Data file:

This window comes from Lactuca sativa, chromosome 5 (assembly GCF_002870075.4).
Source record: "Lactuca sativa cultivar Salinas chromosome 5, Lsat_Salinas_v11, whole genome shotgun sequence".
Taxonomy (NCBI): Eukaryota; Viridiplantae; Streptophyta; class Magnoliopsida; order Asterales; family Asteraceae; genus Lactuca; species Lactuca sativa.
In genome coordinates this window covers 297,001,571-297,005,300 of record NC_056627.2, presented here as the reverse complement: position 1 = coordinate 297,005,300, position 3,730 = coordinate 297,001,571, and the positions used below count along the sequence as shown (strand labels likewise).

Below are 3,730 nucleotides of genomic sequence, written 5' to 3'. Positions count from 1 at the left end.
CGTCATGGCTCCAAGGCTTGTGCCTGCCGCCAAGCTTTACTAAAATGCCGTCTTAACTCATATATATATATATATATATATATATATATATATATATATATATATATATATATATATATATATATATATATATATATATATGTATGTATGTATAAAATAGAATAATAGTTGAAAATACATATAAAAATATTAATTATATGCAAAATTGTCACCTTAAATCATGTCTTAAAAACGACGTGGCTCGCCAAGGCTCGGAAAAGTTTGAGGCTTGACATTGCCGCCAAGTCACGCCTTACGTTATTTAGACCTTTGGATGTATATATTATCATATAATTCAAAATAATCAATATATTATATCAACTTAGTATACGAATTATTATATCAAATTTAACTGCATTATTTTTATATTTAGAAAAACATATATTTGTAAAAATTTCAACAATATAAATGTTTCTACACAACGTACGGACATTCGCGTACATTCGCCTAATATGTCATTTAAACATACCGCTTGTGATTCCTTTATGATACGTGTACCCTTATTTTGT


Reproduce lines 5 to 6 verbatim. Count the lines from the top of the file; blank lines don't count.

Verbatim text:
Below are 3,730 nucleotides of genomic sequence, written 5' to 3'. Positions count from 1 at the left end.
CGTCATGGCTCCAAGGCTTGTGCCTGCCGCCAAGCTTTACTAAAATGCCGTCTTAACTCATATATATATATATATATATATATATATATATATATATATATATATATATATATATATATATATATATATATATATATATATGTATGTATGTATAAAATAGAATAATAGTTGAAAATACATATAAAAATATTAATTATATGCAAAATTGTCACCTTAAATCATGTCTTAAAAACGACGTGGCTCGCCAAGGCTCGGAAAAGTTTGAGGCTTGACATTGCCGCCAAGTCACGCCTTACGTTATTTAGACCTTTGGATGTATATATTATCATATAATTCAAAATAATCAATATATTATATCAACTTAGTATACGAATTATTATATCAAATTTAACTGCATTATTTTTATATTTAGAAAAACATATATTTGTAAAAATTTCAACAATATAAATGTTTCTACACAACGTACGGACATTCGCGTACATTCGCCTAATATGTCATTTAAACATACCGCTTGTGATTCCTTTATGATACGTGTACCCTTATTTTGT